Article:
Gate Syllabus for Textile Engineering and Fibre Science (TF)
Gate Syllabus for Textile Engineering and Fibre Science (TF) – The Textile Engineering and Fibre Science syllabus is divided into Mathematics and Textile Engineering Fibre Science. Under the Mathematics syllabus, there are topics like Linear Algebra, Calculus, Differential Equations, etc. Under the TF subject syllabus, there are 5 broad sections. These sections are Textile Fibers, Yarn Manufacture, Yarn Structure & Properties, Fabric Manufacture, Structure & Properties, Textile Testing, and Chemical Processing. There are various topics under each section.
Before the candidates start their preparation, they must go through the exam pattern and the marking scheme of GATE 2020. They should be aware of all the exam related information such as the section in the exam, the total number of questions, total marks, etc. It will help them in preparing better for the examination.
GATE Paper (Code)
Textile Engineering and Fibre Science (TF)
Total Number of Questions
Time Duration of Exam
15 Marks from General Aptitude 15 Marks from Engineering Mathematics 70 Marks from Core Subjects of Paper
Verbal Ability: English grammar, sentence completion, verbal analogies, word groups, instructions, critical reasoning and verbal deduction. Numerical Ability: Numerical computation, numerical estimation, numerical reasoning and data interpretation.
2. Engineering Mathematics
Linear Algebra: Matrices and Determinants, Systems of linear equations, Eigen values and eigen vectors.
Calculus: Limit, continuity and differentiability; Partial Derivatives; Maxima and minima; Sequences and series; Test for convergence; Fourier series. Vector Calculus: Gradient; Divergence and Curl; Line; surface and volume integrals; Stokes, Gauss and Green’s theorems.
Differential Equations: Linear and non-linear first order ODEs; Higher order linear ODEs with constant coefficients; Cauchy’s and Euler’s equations; Laplace transforms; PDEs–Laplace, heat and wave equations.
Probability and Statistics: Mean, median, mode and standard deviation; Random variables; Poisson, normal and binomial distributions; Correlation and regression analysis. Numerical Methods: Solutions of linear and non-linear algebraic equations; integration of trapezoidal and Simpson’s rule; single and multi-step methods for differential equations.
3. Textile Fibers
Classification of textile fibers; Essential requirements of fiber forming polymers; Gross and fine structure of natural fibers like cotton, wool , silk, Introduction to important bast fibres; properties and uses of natural and manmade fibres including carbon, aramid and ultra high molecular weight polyethylene (UHMWPE) fibers; physical and chemical methods of fiber and blend identification and blend analysis.
Molecular architecture, amorphous and crystalline phases, glass transition, plasticization, crystallization, melting, factors affecting Tg and Tm; Production process of viscose and other regenerated cellulosic fibres such as polynosic, lyocell. Polymerization of nylon-6, nylon-66, poly (ethylene terephthalate), polyacrylonitrile and polypropylene; Melt Spinning processes for PET, polyamide and polypropylene; Wet and dry spinning processes for viscose and acrylic fibres; post spinning operations such as drawing, heat setting, tow-to-top conversion and different texturing methods.
Methods of investigating fibre structure e.g., Density, X-ray diffraction, birefringence, optical and electron microscopy, I.R. spectroscopy, thermal methods (DSC, DMA/TMA, TGA); structure and morphology of man-made fibres, mechanical properties of fibres, moisture sorption in fibres; fibre structure and property correlation.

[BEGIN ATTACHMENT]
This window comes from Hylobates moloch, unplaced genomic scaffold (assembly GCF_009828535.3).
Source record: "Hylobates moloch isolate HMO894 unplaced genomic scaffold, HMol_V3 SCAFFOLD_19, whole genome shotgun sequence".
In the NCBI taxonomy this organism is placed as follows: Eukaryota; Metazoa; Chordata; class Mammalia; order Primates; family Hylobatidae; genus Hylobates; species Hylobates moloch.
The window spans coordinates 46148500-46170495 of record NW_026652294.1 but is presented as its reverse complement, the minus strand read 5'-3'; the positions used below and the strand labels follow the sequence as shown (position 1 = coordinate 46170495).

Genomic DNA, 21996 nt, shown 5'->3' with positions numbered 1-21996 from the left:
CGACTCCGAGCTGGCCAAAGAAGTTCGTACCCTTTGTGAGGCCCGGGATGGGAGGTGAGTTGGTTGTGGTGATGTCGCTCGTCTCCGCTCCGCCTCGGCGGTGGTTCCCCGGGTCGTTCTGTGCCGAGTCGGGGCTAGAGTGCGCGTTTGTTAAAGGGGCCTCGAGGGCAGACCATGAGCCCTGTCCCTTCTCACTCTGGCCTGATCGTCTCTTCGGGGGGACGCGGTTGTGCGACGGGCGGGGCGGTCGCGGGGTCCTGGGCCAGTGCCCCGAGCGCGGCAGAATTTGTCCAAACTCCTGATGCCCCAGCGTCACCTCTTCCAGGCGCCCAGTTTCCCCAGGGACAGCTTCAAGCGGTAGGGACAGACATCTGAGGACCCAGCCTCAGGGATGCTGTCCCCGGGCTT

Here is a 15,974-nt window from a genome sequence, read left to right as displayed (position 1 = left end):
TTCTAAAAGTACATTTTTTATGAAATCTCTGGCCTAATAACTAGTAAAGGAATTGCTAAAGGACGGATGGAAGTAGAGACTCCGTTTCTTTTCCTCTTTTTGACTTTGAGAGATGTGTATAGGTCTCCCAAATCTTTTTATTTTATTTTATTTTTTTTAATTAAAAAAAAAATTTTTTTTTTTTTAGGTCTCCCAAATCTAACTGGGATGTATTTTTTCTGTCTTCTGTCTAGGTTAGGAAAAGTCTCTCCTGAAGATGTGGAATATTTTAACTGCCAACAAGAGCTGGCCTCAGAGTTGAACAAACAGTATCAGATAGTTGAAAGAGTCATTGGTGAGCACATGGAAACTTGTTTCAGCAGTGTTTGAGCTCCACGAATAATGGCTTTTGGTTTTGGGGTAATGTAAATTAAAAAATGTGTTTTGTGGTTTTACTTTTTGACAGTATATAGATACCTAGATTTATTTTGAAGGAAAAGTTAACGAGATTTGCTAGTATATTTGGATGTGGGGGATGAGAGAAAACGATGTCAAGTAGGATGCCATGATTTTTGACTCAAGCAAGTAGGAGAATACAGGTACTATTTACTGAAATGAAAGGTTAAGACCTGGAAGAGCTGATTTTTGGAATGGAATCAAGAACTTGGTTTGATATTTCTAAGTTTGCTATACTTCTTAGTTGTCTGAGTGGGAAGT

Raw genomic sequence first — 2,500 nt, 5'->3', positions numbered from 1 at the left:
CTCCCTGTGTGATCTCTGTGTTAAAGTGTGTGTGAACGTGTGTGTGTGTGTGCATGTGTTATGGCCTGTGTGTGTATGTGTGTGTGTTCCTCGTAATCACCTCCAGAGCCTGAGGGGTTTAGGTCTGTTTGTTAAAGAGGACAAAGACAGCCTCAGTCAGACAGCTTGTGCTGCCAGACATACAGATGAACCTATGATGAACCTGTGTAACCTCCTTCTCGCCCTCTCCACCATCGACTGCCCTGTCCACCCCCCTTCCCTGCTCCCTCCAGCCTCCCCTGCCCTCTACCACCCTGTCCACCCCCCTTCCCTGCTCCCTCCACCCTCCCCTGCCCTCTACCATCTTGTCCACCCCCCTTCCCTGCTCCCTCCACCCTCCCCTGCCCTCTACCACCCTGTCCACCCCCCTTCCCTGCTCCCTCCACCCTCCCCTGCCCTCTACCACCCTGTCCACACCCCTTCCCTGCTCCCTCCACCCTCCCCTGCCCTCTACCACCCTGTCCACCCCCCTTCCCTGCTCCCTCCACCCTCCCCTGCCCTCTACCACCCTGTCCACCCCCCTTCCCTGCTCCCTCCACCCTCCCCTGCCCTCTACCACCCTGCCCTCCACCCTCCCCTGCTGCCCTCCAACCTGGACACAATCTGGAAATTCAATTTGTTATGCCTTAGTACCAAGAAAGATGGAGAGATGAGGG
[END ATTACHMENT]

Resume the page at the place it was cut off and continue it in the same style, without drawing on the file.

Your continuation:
4. Yarn manufacture, Yarn structure and Properties
Principles of opening, cleaning and mixing/blending of fibrous materials, working principle of modern opening and cleaning equipment; the technology of carding, carding of cotton and synthetic fibres; Drafting operation, roller and apron drafting principle, causes of mass irregularity introduced by drafting; roller arrangements in drafting systems; principles of cotton combing, combing cycle, mechanism and function, combing efficiency, lap preparation; recent developments in comber; Roving production, mechanism of bobbin building, roving twist; Principle of ring spinning, forces acting on yarn and traveler, ring & traveler designs, mechanism of cop formation, causes of end breakages; Working principle of ring doubler and two for one twister, single and folded yarn twist, properties of double yarns, production of core spun yarn; Principles of compact, rotor , air jet, air vortex, core, wrap, twist less and friction spinning. Yarn contraction, yarn diameter, specific volume & packing coefficient; Twist factor, twist strength relationship in spun yarns; Fibre configuration and orientation in yarn; Cause of fibre migration and its estimation; Irregularity index; Structure property relationship of compact ring, rotor, air-jet and friction spun yarns.
5. Fabric manufacture, Structure and Properties
Principles of winding processes and machines, random, precision and step precision winding, package faults and their remedies; Yarn clearers and tensioners; Different systems of yarn splicing; Features of modern cone winding machines; Different types of warping creels; features of modern beam and sectional warping machines; Different sizing systems, sizing of spun and filament yarns, sizing machines; Principles of pirn winding processes and machines. Primary and secondary motions of loom, cam design & kinematics of sley, effect of their settings and timings on fabric formation, fabric appearance and weaving performance; Dobby and jacquard shedding; Mechanics of weft insertion with shuttle, warp and weft stop motions, warp protection, weft replenishment; Principles of weft insertion systems of shuttle-less weaving machines; Principles of multiphase and circular looms. Principles of weft and warp knitting, basic weft and warp knitted structures; Classification, production, properties and application of nonwoven fabrics, principle of web formation & bonding. Basic woven fabric constructions and their derivatives; crepe, cord, terry, gauze, leno and double cloth constructions. Peirce’s equations for fabric geometry; elastica model of plain woven fabrics; thickness, cover and maximum set of woven fabrics.